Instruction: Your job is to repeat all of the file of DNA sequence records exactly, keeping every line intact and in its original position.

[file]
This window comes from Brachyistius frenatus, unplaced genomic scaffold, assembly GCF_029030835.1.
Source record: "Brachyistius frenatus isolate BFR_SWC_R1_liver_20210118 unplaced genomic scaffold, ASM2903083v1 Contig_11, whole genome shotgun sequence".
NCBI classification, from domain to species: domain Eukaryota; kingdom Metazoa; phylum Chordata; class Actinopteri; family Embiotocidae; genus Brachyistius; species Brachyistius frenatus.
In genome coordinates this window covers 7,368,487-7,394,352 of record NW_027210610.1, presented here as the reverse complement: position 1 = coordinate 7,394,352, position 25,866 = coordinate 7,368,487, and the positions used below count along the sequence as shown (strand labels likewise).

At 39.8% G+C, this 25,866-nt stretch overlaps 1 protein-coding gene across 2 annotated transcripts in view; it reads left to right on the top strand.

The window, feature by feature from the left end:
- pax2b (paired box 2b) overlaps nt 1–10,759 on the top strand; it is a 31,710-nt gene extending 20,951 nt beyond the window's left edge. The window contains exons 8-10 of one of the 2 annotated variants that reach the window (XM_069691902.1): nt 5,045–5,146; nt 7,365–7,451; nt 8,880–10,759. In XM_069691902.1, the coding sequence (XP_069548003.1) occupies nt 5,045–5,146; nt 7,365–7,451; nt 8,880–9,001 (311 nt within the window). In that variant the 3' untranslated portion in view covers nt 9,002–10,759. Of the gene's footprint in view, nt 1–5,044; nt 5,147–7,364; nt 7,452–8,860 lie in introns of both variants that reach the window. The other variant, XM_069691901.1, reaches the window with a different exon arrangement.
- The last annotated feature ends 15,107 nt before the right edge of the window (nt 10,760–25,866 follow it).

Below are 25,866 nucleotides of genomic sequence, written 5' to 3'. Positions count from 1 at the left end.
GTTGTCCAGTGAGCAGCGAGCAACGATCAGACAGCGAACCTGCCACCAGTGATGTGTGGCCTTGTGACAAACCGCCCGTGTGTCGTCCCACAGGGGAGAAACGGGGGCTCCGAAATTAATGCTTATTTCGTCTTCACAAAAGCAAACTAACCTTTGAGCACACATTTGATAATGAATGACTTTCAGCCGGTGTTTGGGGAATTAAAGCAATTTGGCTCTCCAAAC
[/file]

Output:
This window comes from Brachyistius frenatus, unplaced genomic scaffold, assembly GCF_029030835.1.
Source record: "Brachyistius frenatus isolate BFR_SWC_R1_liver_20210118 unplaced genomic scaffold, ASM2903083v1 Contig_11, whole genome shotgun sequence".
NCBI classification, from domain to species: domain Eukaryota; kingdom Metazoa; phylum Chordata; class Actinopteri; family Embiotocidae; genus Brachyistius; species Brachyistius frenatus.
In genome coordinates this window covers 7,368,487-7,394,352 of record NW_027210610.1, presented here as the reverse complement: position 1 = coordinate 7,394,352, position 25,866 = coordinate 7,368,487, and the positions used below count along the sequence as shown (strand labels likewise).

At 39.8% G+C, this 25,866-nt stretch overlaps 1 protein-coding gene across 2 annotated transcripts in view; it reads left to right on the top strand.

The window, feature by feature from the left end:
- pax2b (paired box 2b) overlaps nt 1–10,759 on the top strand; it is a 31,710-nt gene extending 20,951 nt beyond the window's left edge. The window contains exons 8-10 of one of the 2 annotated variants that reach the window (XM_069691902.1): nt 5,045–5,146; nt 7,365–7,451; nt 8,880–10,759. In XM_069691902.1, the coding sequence (XP_069548003.1) occupies nt 5,045–5,146; nt 7,365–7,451; nt 8,880–9,001 (311 nt within the window). In that variant the 3' untranslated portion in view covers nt 9,002–10,759. Of the gene's footprint in view, nt 1–5,044; nt 5,147–7,364; nt 7,452–8,860 lie in introns of both variants that reach the window. The other variant, XM_069691901.1, reaches the window with a different exon arrangement.
- The last annotated feature ends 15,107 nt before the right edge of the window (nt 10,760–25,866 follow it).

Below are 25,866 nucleotides of genomic sequence, written 5' to 3'. Positions count from 1 at the left end.
GTTGTCCAGTGAGCAGCGAGCAACGATCAGACAGCGAACCTGCCACCAGTGATGTGTGGCCTTGTGACAAACCGCCCGTGTGTCGTCCCACAGGGGAGAAACGGGGGCTCCGAAATTAATGCTTATTTCGTCTTCACAAAAGCAAACTAACCTTTGAGCACACATTTGATAATGAATGACTTTCAGCCGGTGTTTGGGGAATTAAAGCAATTTGGCTCTCCAAAC